Imagine a diabetes clinic based around continuous glucose monitor (CGM) data that only required two in-person visits initially, before providing patients personalized service via texts, videos, or whatever channel works for the customized diabetes care management they might need.

Even more eye-popping: During in-person visits, if desired you could easily spend more than an hour working with healthcare experts who actually understand the diabetes data they’re analyzing!

That’s the vision for Steady Health in San Francisco, which conducted a “soft launch” in May 2019 and announced its official launch on July 2.

We were excited to welcome Steady Health at our recent D-Data Exchange technology forum in the Bay Area, held just prior to the big ADA SciSessions in early June. Presenting there was Co-Founder and CEO Henrik Berggren, a Swedish native who’s lived with type 1 diabetes for about two decades now. That diagnosis derailed his military career with the Swedish Navy, and he fell back on his passion for engineering and technology that led him to the USA in 2014.

It was his discovery and use of CGM that changed his own personal diabetes life, and from there he envisioned a hybrid in-person / virtual clinic that could focus on that continuous data stream to build an effective care model around. It would lead to personalized coaching with clinicians and trained coaches, as well as deep insights into CGM data that Henrik says one early Steady customer has already described as “diabetes care utopia.”

We spoke with Henrik recently to learn what led him to create this unique clinic, and all about what Steady Health has to offer…

DM) Hi Henrik, when were you diagnosed yourself?

I’ve been type 1 for about 20 years, diagnosed in 2000 when I was 19. That was in Sweden where I’m from, but I’ve also lived in Berlin, Germany, for five years and came to the U.S. a little over five years ago and live in San Francisco now.

You were in the military at the time?

Yes, the Swedish Navy. I had been feeling pretty poorly over a few weeks prior, but thought I had an extended cold. Then I started in the Navy, and actually got a bit better because it’s very exercise-intensive and I was on a regular schedule with food and routine. But when I went to the infirmary for a test after the first few weeks serving, they did a fingerprick, and the reading was… probably in the 300-500s. And that was it. I had to quit the military service and be admitted to the hospital.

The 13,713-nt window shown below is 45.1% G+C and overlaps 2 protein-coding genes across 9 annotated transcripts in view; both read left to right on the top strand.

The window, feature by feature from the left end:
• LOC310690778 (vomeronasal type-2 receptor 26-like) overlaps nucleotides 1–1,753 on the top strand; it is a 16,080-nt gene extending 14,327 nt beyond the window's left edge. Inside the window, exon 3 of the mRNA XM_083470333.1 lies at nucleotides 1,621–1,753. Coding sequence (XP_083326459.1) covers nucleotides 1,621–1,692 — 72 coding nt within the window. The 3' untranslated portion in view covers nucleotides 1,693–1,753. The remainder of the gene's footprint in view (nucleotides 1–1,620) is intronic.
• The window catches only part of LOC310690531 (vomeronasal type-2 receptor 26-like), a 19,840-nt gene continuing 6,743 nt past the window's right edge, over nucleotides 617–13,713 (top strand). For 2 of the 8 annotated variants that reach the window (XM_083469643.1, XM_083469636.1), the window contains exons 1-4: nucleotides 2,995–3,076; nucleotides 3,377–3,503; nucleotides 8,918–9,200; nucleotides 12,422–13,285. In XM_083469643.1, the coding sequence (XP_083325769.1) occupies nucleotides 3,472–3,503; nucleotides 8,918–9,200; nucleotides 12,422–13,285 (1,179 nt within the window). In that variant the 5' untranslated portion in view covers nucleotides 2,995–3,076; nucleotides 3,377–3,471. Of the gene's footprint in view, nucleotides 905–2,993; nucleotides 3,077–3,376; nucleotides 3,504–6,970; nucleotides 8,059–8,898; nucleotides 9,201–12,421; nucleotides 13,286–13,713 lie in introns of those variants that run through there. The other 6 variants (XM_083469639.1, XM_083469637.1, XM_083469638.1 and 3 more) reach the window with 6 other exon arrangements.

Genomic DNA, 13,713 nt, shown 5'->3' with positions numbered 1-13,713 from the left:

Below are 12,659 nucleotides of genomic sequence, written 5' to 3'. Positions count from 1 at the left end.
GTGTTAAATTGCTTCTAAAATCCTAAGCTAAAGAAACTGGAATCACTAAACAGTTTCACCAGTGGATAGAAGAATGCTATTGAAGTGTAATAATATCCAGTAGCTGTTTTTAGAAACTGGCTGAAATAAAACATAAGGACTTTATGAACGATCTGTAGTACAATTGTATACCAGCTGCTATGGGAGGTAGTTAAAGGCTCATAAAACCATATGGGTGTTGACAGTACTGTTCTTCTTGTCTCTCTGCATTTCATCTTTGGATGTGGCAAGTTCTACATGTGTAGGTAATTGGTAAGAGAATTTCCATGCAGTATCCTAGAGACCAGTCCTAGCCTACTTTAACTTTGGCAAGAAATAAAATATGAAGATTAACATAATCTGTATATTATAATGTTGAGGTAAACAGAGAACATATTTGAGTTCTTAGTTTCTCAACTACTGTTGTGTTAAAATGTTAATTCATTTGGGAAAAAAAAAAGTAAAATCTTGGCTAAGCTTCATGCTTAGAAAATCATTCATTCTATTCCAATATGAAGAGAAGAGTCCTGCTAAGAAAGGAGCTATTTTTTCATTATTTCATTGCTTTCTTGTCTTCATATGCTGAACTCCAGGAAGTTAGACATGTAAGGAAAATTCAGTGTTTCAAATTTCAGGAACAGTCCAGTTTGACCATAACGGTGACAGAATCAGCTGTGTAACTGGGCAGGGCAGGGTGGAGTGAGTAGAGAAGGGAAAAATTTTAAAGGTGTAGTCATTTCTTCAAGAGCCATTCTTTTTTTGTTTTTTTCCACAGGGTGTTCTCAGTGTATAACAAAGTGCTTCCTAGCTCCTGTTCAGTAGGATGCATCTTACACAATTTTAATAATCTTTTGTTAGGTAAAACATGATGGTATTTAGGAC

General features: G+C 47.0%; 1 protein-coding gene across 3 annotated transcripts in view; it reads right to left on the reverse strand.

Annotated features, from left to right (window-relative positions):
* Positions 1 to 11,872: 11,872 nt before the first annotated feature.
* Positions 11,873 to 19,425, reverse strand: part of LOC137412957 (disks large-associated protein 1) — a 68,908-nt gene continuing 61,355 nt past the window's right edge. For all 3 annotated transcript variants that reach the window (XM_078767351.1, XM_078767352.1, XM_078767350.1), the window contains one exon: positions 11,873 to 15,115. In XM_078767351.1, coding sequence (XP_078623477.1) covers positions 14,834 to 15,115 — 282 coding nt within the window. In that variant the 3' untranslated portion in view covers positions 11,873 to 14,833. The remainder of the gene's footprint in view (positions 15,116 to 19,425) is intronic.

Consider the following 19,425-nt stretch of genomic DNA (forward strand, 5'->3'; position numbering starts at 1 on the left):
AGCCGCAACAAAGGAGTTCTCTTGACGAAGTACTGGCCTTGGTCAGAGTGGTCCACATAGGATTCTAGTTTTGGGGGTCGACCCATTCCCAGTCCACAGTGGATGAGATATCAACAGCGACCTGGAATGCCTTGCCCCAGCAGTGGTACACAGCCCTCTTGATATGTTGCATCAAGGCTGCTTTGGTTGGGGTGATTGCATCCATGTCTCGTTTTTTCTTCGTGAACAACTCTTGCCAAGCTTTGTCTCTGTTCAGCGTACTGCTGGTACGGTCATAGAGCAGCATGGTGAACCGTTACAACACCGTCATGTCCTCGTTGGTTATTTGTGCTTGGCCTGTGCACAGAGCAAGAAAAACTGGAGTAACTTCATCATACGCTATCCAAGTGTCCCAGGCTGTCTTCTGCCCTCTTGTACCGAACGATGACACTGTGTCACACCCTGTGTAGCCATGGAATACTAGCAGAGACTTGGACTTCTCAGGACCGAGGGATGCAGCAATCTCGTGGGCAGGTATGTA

I was there for a couple weeks as they monitored me, and I had to start training on injections, finger-pricking, diet, and all of those things. I was definitely bummed, knowing that my military career was over, because I was pretty excited to be there. They had some interesting leadership training that I’d been looking forward to, but never got to experience.

And that shook up your life, of course…

Yes, it’s certainly a traumatic experience, to be diagnosed with a chronic condition that you have to live with for the rest of your life. So I had to go figure out something else to do – aside from learning to live with this. Plus, I had a nurse early on who was very doom and gloom and said I could never have a drink or eat the things that you’d want to. That freaked me out even more.

Yikes, those scare tactics are no way to start out life with T1D! What happened from there?

Then I got to talk to some real professionals who were more optimistic, and reached out to some family friends who’d been living with diabetes and allowed me to have a better view of what was necessary and what was possible. During those years, I was using very traditional management tools like fingersticks and just trying to cope the best way possible, which wasn’t easy. I spent enough time fumbling around in the dark, honestly.

What career path did you decide to pursue?

I’ve been into technology since I was a teenager, more or less, so I’d already spent a lot of time teaching myself engineering and programming in school. I knew I wanted to go to engineering school and was well underway. I was out of the Navy and didn’t have anything to do, so my mom and dad were pushing me to get back on the horse. I started a junior engineering rotation at a firm in my hometown in Sweden. That was lucky, as it led to my getting a great mentor on the engineering side and I worked there for the next few years learning the ropes of engineering. I was trained as an engineer and later started a few companies before ending up at the file hosting service Dropbox in San Francisco, where I ran parts of the product management team. I stayed there until 2017.

How did you make the switch to diabetes and healthcare professionally?

After leaving Dropbox in 2017, one of the things I wanted to do was to take a year off. And during that time, I aimed to just learn what tools and tricks could I use to get to better diabetes management for myself. What I was surprised by was CGM, which I didn’t really know anything about at the time. I went to my endocrinologist and asked her, “What’s this thing called CGM?” I’m very fortunate to have had good insurance, but she had never recommended or told me about this before. I did all the research myself. It was this strange experience, realizing that I might not be getting all best advice and tools that someone with this disease should have if they want it.